TALLAHASSEE, FL—Florida is one step closer to adopting the Hope Card Program, designed to protect further and assist victims of domestic violence. Hope Cards provide easy-access information about any court protective orders that have been obtained, increasing speed and security for victims and officers alike.
"This card includes information about the respondent, streamlining access to vital protective order details," Senate Minority Leader Lauren Book, the sponsor of SB 86, said Thursday afternoon. "The Hope Card Program provides an immediate resource for individuals navigating the complexities of protective orders, offering a level of security and empowerment that goes beyond legal documentation,"
A protective court order, or restraining order, is typically lengthy and must be kept on hand for an officer to be able to make a speedy arrest. State Attorney Stefanie Newman, the head of Broward County's domestic violence unit, explained the difficulties of this arrangement, saying, “Typically, when you have an injunction for protection, you have to carry around that certified document from the court, which can be 9-10 to 12 pages, which you always have to have with you because if there’s a violation and you call the police, they need to know the case number,” She said.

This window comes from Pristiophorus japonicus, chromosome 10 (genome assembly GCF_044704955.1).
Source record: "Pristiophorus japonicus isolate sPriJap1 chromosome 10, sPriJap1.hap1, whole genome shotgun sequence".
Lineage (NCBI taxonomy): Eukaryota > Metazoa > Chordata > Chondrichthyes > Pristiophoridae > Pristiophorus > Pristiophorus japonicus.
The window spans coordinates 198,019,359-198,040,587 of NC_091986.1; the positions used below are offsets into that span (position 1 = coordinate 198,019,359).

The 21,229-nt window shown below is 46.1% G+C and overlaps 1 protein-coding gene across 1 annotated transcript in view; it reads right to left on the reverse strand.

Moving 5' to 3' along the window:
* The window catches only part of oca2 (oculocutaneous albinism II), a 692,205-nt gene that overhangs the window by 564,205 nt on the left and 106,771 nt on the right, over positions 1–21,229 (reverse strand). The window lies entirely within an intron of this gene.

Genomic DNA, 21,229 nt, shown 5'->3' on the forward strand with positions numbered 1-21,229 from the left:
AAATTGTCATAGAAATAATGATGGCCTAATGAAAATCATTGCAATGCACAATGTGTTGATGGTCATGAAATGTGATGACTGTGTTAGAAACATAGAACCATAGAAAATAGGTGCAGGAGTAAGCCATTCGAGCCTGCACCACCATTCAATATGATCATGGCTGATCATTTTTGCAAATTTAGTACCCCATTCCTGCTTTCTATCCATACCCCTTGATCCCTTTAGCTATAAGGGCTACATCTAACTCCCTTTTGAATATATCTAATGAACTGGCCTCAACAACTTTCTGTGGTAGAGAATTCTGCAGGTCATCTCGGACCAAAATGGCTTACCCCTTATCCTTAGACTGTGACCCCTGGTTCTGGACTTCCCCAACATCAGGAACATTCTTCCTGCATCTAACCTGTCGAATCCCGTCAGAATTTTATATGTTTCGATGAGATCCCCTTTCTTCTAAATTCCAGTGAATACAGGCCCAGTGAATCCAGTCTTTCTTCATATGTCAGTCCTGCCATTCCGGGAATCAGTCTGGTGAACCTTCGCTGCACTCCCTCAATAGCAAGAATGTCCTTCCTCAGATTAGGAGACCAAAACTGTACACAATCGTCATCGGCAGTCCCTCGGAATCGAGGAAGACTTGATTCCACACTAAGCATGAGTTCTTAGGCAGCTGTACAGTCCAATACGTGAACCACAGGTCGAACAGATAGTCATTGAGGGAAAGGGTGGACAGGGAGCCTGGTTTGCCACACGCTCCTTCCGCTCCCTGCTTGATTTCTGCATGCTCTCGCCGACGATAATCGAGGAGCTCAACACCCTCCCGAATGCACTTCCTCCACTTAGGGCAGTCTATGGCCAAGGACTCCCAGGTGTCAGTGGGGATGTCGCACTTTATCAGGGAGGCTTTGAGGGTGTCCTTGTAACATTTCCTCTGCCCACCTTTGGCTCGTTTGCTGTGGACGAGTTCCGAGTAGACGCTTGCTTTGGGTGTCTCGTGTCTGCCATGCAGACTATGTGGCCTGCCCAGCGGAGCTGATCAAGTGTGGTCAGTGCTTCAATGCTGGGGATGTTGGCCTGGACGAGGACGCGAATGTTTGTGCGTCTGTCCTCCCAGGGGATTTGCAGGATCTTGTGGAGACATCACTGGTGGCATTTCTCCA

“They need to know the judge. They need a lot of information from that document to verify to make an arrest.”
Hope cards would have all necessary information either printed on a "durable, laminated wallet-sized card issued by the Clerk of Courts," or digitally, allowing quick and easy access to pertinent case details. It would also include the phone number of the statewide domestic violence hotline.
According to the National Coalition Against Domestic Violence, Florida saw 105,298 reported domestic violence incidents in 2019, with an estimated 37.9% of Florida women and 29.3% of Florida men expected to experience some sort of intimate violence in their lifetimes.
Florida, New York, and Washington are all considering the Hope Card Program this year. If made into law, they would join eight states that have already adopted the program.
After passing Thursday's Senate Appropriations Committee on Criminal and Civil Justice, SB 86 has only one committee stop left before the Senate Floor. Its House companion must also complete one final committee stop before reaching the Floor.